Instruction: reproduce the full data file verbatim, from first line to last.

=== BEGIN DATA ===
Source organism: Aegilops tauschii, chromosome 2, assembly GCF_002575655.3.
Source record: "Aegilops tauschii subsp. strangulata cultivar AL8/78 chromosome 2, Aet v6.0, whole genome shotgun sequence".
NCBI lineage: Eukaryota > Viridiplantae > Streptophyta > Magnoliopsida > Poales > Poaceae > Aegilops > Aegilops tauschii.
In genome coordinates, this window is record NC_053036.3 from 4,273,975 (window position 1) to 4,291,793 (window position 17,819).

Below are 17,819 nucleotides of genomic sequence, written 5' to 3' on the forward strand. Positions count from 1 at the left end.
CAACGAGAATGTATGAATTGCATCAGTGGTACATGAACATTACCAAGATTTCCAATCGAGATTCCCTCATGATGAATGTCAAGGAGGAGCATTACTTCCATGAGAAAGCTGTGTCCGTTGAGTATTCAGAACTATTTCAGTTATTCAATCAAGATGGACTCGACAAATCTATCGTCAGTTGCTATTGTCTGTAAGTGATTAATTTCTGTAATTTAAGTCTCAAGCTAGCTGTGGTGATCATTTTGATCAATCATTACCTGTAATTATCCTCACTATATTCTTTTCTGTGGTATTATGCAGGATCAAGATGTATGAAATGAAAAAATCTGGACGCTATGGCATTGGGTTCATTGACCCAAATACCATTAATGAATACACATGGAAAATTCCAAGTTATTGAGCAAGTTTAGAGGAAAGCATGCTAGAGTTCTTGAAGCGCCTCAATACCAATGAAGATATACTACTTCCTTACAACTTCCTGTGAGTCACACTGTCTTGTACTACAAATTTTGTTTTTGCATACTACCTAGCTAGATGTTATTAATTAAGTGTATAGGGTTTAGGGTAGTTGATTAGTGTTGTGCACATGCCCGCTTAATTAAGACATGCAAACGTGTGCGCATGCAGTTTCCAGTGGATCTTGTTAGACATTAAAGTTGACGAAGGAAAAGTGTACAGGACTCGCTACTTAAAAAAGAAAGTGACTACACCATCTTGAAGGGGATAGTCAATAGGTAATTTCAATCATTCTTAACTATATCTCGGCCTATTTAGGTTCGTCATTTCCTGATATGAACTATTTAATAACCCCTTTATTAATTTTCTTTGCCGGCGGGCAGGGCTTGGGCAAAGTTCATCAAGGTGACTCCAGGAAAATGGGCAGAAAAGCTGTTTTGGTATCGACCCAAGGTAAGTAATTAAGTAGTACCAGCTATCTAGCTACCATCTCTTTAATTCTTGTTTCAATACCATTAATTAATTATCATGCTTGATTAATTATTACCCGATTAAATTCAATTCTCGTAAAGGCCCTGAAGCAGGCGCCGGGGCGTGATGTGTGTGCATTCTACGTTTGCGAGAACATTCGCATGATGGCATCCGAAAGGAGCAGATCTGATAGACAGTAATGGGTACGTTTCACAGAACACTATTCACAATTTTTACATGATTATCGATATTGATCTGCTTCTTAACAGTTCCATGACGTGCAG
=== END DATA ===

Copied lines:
Source organism: Aegilops tauschii, chromosome 2, assembly GCF_002575655.3.
Source record: "Aegilops tauschii subsp. strangulata cultivar AL8/78 chromosome 2, Aet v6.0, whole genome shotgun sequence".
NCBI lineage: Eukaryota > Viridiplantae > Streptophyta > Magnoliopsida > Poales > Poaceae > Aegilops > Aegilops tauschii.
In genome coordinates, this window is record NC_053036.3 from 4,273,975 (window position 1) to 4,291,793 (window position 17,819).

Below are 17,819 nucleotides of genomic sequence, written 5' to 3' on the forward strand. Positions count from 1 at the left end.
CAACGAGAATGTATGAATTGCATCAGTGGTACATGAACATTACCAAGATTTCCAATCGAGATTCCCTCATGATGAATGTCAAGGAGGAGCATTACTTCCATGAGAAAGCTGTGTCCGTTGAGTATTCAGAACTATTTCAGTTATTCAATCAAGATGGACTCGACAAATCTATCGTCAGTTGCTATTGTCTGTAAGTGATTAATTTCTGTAATTTAAGTCTCAAGCTAGCTGTGGTGATCATTTTGATCAATCATTACCTGTAATTATCCTCACTATATTCTTTTCTGTGGTATTATGCAGGATCAAGATGTATGAAATGAAAAAATCTGGACGCTATGGCATTGGGTTCATTGACCCAAATACCATTAATGAATACACATGGAAAATTCCAAGTTATTGAGCAAGTTTAGAGGAAAGCATGCTAGAGTTCTTGAAGCGCCTCAATACCAATGAAGATATACTACTTCCTTACAACTTCCTGTGAGTCACACTGTCTTGTACTACAAATTTTGTTTTTGCATACTACCTAGCTAGATGTTATTAATTAAGTGTATAGGGTTTAGGGTAGTTGATTAGTGTTGTGCACATGCCCGCTTAATTAAGACATGCAAACGTGTGCGCATGCAGTTTCCAGTGGATCTTGTTAGACATTAAAGTTGACGAAGGAAAAGTGTACAGGACTCGCTACTTAAAAAAGAAAGTGACTACACCATCTTGAAGGGGATAGTCAATAGGTAATTTCAATCATTCTTAACTATATCTCGGCCTATTTAGGTTCGTCATTTCCTGATATGAACTATTTAATAACCCCTTTATTAATTTTCTTTGCCGGCGGGCAGGGCTTGGGCAAAGTTCATCAAGGTGACTCCAGGAAAATGGGCAGAAAAGCTGTTTTGGTATCGACCCAAGGTAAGTAATTAAGTAGTACCAGCTATCTAGCTACCATCTCTTTAATTCTTGTTTCAATACCATTAATTAATTATCATGCTTGATTAATTATTACCCGATTAAATTCAATTCTCGTAAAGGCCCTGAAGCAGGCGCCGGGGCGTGATGTGTGTGCATTCTACGTTTGCGAGAACATTCGCATGATGGCATCCGAAAGGAGCAGATCTGATAGACAGTAATGGGTACGTTTCACAGAACACTATTCACAATTTTTACATGATTATCGATATTGATCTGCTTCTTAACAGTTCCATGACGTGCAG